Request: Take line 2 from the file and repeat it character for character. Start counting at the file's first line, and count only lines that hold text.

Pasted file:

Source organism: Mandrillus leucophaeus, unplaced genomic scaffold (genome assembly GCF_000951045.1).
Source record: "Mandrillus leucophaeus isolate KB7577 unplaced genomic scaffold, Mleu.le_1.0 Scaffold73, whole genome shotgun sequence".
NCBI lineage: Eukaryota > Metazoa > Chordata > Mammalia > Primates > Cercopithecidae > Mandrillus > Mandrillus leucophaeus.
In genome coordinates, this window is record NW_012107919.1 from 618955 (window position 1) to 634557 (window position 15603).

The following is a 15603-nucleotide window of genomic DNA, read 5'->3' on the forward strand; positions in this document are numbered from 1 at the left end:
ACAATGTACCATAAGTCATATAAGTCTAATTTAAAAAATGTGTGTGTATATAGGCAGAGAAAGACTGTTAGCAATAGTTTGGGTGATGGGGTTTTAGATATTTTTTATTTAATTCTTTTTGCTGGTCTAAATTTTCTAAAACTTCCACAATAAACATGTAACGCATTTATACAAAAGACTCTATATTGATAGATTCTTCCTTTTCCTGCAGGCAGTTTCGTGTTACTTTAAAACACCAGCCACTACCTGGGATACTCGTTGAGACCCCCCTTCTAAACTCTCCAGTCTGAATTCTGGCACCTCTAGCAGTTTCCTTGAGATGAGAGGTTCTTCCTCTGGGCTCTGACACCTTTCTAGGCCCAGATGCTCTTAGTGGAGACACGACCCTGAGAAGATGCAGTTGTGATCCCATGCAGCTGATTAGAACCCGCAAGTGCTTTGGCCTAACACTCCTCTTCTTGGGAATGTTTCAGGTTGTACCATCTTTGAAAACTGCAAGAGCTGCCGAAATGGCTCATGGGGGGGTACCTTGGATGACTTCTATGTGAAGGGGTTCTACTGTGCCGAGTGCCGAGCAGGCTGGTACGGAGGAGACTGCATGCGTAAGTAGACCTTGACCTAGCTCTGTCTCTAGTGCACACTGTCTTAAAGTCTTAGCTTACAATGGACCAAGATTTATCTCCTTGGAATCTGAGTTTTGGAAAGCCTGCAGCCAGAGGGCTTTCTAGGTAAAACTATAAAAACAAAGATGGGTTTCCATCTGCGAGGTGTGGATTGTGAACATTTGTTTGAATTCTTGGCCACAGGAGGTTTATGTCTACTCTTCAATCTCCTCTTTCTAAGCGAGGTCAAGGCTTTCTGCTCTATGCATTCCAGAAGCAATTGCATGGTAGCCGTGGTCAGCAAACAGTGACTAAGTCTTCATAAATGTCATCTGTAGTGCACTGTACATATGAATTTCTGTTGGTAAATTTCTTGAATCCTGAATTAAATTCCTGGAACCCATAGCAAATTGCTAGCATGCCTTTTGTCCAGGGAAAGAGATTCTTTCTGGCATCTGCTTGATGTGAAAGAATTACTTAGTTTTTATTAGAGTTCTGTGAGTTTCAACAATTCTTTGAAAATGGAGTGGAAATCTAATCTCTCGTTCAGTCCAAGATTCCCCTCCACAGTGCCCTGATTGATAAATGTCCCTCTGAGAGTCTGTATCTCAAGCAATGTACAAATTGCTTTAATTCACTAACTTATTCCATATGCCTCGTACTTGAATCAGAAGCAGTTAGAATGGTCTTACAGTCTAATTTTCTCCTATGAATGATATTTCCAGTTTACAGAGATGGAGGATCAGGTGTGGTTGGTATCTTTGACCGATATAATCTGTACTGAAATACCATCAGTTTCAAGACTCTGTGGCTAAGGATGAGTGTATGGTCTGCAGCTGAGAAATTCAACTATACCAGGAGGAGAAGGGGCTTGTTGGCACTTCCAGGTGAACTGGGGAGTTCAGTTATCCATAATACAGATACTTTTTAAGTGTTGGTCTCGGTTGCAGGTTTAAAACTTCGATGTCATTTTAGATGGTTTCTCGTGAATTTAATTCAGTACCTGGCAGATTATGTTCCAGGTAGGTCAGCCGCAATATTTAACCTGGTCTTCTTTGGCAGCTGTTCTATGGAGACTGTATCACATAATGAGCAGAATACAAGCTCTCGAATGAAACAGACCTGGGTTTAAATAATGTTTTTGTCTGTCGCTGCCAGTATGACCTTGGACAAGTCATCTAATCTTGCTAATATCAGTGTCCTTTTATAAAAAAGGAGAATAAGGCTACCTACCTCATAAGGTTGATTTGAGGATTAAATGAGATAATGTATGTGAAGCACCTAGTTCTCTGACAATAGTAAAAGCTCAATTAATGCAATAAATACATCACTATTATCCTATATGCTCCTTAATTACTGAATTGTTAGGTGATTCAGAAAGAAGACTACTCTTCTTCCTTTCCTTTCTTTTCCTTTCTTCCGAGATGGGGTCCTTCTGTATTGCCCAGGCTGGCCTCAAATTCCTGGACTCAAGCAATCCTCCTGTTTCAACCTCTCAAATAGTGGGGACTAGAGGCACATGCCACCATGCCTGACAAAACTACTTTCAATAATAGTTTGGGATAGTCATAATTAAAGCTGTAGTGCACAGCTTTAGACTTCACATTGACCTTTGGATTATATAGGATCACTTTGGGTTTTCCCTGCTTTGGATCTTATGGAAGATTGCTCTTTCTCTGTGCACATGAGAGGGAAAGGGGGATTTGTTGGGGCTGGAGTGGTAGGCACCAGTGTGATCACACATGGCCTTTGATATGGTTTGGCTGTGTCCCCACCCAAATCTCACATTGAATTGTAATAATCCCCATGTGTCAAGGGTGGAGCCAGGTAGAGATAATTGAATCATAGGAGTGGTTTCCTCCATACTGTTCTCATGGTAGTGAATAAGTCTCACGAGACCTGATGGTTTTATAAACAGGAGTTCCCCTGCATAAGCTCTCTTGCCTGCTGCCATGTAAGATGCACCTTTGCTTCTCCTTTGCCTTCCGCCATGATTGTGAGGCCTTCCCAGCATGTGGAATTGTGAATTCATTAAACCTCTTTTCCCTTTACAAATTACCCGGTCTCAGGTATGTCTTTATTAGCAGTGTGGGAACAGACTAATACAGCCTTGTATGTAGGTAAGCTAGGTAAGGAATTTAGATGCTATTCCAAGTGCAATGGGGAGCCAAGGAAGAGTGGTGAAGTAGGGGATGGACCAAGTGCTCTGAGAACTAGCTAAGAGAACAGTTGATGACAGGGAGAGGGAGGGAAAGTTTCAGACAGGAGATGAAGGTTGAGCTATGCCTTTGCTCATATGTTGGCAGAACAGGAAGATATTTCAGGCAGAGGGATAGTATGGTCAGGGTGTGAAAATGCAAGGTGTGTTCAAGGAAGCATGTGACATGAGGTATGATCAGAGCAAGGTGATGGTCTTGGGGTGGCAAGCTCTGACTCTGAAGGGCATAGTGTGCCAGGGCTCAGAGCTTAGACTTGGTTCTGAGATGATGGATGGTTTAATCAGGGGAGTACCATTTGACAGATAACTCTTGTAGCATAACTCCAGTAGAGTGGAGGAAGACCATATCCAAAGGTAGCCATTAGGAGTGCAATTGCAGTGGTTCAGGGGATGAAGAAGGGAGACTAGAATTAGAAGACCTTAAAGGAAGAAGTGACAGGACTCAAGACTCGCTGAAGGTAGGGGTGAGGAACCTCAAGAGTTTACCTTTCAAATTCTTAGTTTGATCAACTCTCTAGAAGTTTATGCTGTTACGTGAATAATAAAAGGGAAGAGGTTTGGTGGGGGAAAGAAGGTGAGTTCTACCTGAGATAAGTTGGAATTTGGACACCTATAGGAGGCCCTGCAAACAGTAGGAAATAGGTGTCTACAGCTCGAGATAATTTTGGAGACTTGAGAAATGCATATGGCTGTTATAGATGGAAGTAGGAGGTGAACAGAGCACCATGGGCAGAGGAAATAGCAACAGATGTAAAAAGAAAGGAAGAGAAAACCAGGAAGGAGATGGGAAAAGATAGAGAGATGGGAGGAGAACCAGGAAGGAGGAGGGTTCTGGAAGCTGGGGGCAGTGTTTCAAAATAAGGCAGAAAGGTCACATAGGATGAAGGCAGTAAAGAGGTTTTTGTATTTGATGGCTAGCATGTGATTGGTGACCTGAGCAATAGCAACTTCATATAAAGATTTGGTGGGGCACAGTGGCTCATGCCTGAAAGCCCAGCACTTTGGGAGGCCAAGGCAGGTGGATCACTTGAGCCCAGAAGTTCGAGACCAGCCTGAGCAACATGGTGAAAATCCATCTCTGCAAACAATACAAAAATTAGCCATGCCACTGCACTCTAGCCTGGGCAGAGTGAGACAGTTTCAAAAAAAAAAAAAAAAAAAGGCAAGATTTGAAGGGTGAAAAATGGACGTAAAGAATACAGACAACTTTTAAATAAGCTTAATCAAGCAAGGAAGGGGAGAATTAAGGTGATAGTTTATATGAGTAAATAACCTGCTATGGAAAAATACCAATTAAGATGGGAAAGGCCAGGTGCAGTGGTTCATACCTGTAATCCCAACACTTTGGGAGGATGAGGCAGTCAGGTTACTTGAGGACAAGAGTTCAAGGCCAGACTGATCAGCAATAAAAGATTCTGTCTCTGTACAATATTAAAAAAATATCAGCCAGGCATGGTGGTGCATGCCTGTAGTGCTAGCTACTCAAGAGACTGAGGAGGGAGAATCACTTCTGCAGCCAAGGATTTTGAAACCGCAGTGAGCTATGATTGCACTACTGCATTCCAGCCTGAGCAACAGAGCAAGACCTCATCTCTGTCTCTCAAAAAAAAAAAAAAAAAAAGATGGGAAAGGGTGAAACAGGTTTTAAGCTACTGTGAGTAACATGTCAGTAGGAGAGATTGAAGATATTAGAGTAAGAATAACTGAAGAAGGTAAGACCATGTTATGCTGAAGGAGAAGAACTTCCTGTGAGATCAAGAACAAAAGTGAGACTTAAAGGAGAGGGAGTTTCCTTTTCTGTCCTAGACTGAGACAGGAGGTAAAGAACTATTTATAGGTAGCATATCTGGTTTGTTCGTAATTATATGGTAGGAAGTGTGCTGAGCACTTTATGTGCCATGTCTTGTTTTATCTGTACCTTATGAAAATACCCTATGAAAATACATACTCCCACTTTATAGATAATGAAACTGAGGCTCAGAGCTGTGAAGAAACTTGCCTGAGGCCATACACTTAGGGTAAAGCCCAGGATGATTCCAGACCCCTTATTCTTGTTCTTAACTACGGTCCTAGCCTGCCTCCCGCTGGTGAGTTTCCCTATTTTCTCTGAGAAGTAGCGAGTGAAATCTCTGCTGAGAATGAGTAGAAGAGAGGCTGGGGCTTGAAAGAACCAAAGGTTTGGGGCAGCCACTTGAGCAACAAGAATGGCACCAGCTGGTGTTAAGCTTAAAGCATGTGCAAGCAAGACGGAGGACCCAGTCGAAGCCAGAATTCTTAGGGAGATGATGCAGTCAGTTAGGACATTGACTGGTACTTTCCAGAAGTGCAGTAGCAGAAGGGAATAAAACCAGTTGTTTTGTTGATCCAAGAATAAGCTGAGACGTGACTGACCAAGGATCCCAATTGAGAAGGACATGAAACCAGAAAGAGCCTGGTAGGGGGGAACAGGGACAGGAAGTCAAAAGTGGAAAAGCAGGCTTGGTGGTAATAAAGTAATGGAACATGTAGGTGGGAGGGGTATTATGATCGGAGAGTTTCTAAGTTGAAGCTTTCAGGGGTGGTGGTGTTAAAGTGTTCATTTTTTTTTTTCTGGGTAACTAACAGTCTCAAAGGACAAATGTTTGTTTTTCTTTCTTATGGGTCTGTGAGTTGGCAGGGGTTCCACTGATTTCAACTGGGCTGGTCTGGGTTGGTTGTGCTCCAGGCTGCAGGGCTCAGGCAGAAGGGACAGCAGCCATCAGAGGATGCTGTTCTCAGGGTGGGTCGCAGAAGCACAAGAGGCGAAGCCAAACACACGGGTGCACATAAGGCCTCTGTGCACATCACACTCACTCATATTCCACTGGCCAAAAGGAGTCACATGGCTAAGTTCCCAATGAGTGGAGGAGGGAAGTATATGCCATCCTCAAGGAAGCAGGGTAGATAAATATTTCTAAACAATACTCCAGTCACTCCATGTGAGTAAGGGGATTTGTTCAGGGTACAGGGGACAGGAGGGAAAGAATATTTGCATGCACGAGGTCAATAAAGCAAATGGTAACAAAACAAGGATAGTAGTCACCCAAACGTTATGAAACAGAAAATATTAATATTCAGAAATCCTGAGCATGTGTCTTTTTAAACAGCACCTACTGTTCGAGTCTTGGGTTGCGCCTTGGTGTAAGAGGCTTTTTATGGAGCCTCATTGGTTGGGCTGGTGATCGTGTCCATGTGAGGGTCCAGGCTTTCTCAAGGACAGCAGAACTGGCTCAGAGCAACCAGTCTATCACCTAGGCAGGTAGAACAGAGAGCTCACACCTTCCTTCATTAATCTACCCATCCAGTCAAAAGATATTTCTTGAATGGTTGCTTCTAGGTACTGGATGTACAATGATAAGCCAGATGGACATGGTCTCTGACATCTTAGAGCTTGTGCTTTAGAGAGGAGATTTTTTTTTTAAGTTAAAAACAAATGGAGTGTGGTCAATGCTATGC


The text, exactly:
Source record: "Mandrillus leucophaeus isolate KB7577 unplaced genomic scaffold, Mleu.le_1.0 Scaffold73, whole genome shotgun sequence".